Alexi Panos, right, during a visit to Africa, helped form Everyday People Initiating Change, or EPIC. EPIC co-founder Tennille Amor is as left. Alexi Panos photo

Alexi Panos admits she has a pretty fun life. As a model and TV personality, the former Ventnor resident hosts a sports trivia show on SportsNet New York, and anything bought in size 6 at Kenneth Cole is based on her figure.

The 26-year-old Astoria, N.Y., resident, however, is using her career to help others.

A light bulb went off in Panos’ head when she was touring as a singer with Ja Rule. She remembers going to a club after a concert in Africa, seeing the headliners spend thousands of dollars and then walking out to witness homeless families.

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While she admits she wasn’t changed instantaneously, that moment ate at her slowly, forcing her to reassess her values.

After a trip to South Africa in 2004, Panos and her best friend formed Everyday People Initiating Change. Since then they have raised enough money to drill four wells, which cost $15,000 each, and there are four more in the works. Each well brings fresh water to 3,000 to 5,000 people.

EPIC is getting some publicity from JetBlue Airways, which picked Panos’ charitable story to feature in its current “True Blue” video and print campaign that can be seen on the airline’s flights, in airports, in New York Magazine and even in the New York subway.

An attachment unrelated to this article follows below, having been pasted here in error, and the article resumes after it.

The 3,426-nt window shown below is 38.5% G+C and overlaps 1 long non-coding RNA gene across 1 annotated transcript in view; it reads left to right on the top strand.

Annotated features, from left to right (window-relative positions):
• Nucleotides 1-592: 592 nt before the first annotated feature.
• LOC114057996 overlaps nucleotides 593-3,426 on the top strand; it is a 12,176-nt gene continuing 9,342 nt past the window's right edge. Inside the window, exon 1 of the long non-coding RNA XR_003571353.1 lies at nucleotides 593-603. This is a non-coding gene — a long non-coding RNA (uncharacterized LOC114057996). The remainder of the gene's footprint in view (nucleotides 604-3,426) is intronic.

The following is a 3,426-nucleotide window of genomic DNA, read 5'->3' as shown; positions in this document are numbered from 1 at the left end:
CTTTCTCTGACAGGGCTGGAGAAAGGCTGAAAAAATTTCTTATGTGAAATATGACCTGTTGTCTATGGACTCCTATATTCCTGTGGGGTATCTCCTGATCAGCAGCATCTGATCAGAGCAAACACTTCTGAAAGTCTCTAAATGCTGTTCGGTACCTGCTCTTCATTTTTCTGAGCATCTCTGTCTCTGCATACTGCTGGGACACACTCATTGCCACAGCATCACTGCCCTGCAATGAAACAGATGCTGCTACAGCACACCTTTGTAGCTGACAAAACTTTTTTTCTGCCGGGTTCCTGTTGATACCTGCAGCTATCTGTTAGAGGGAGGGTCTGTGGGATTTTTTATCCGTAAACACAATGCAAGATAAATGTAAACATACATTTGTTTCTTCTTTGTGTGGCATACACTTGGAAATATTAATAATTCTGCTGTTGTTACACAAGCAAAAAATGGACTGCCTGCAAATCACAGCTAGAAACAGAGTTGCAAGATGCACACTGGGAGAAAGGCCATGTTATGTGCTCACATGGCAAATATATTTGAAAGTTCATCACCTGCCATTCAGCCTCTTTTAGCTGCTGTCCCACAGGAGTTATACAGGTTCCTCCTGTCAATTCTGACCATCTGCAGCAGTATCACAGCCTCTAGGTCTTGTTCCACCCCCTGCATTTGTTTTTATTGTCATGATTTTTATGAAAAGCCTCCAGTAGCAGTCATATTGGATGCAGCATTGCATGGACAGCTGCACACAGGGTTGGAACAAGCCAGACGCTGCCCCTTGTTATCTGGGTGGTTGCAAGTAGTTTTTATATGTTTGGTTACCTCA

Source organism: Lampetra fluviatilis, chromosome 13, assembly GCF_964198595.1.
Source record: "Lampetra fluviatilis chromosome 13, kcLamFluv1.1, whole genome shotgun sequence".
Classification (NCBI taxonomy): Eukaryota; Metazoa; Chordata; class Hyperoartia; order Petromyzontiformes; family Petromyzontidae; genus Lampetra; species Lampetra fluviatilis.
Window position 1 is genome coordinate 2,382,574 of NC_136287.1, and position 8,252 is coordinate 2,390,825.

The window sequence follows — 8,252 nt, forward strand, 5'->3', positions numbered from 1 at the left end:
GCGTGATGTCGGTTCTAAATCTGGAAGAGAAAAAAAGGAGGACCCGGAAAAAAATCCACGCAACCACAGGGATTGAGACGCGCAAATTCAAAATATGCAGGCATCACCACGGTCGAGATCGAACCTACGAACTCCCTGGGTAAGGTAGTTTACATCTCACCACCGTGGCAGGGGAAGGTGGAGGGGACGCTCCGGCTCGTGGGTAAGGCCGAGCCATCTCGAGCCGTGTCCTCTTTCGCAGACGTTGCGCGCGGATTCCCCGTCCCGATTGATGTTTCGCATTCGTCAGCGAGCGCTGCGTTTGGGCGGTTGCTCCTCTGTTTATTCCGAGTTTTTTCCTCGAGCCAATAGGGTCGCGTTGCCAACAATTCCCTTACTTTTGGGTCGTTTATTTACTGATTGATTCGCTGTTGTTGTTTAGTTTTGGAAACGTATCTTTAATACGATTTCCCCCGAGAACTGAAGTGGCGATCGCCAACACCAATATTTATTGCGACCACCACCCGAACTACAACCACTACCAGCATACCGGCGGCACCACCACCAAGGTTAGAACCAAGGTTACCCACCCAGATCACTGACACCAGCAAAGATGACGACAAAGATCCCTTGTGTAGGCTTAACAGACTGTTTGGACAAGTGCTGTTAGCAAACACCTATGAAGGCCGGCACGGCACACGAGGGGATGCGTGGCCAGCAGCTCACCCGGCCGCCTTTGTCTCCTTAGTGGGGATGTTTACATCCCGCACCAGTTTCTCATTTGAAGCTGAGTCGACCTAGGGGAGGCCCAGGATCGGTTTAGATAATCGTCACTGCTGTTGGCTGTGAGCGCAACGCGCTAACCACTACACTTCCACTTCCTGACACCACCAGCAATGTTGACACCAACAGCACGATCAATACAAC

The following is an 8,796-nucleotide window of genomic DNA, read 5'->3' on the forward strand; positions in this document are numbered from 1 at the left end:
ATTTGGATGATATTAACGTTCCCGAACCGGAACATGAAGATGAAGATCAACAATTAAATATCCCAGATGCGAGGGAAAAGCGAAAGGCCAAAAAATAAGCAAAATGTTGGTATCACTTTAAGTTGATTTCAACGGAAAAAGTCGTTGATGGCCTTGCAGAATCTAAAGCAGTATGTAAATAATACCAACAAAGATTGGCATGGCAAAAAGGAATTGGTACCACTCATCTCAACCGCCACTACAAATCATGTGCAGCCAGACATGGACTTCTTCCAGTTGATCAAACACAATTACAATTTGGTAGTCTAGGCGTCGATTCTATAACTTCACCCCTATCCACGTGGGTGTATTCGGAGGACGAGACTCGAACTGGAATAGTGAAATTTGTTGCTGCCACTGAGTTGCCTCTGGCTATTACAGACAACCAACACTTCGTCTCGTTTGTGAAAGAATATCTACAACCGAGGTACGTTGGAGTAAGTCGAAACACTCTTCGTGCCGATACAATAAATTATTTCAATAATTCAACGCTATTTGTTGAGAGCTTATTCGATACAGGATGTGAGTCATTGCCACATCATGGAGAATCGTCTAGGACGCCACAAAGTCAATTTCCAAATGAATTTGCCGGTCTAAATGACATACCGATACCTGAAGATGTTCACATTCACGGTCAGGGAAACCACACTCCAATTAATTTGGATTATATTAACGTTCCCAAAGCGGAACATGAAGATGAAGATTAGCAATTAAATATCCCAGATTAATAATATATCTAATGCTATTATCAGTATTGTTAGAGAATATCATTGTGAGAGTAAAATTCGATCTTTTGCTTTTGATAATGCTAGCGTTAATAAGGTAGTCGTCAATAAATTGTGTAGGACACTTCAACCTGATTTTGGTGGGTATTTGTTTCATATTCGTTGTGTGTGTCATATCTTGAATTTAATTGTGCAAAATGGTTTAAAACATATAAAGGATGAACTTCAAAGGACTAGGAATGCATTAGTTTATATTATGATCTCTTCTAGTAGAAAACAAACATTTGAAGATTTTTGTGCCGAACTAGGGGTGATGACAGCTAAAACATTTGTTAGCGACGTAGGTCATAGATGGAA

“I go back to Africa every year for a month,” said Panos, whose mother, Riana Milne, lives in Egg Harbor Township. “It’s obviously so different from my life in New York. It keeps me grounded, which can sometimes be hard to do in the world of fashion and entertainment.”

Short Stories

It’s not every day you find buried treasure in the sand. But that’s just what happened to Ty Farmer, 15, a Linwood native who moved to Colorado two years ago. While introducing his Colorado friends to the Ventnor beach in July, Farmer and his pals began to dig. Their aim was to bury one first-timer in the sand. About three feet in, though, they hit something hard. A small crowd gathered. They dug on. After shoveling out two more feet, the group unearthed a large wooden chest. They pried it open to find its interior layered in pennies from the 1970s and money — Monopoly money. “It was a pretty good joke,” Farmer said. The chest now sits in his father’s house in Ventnor, where it may remain safe from pirates for another 30 years.

- Short Stories compiled by Emily Brill

Everyone Has a Story appears Sundays, Mondays and Wednesdays. To share your story, call Scott Cronick at 609-272-7017 or e-mail him at

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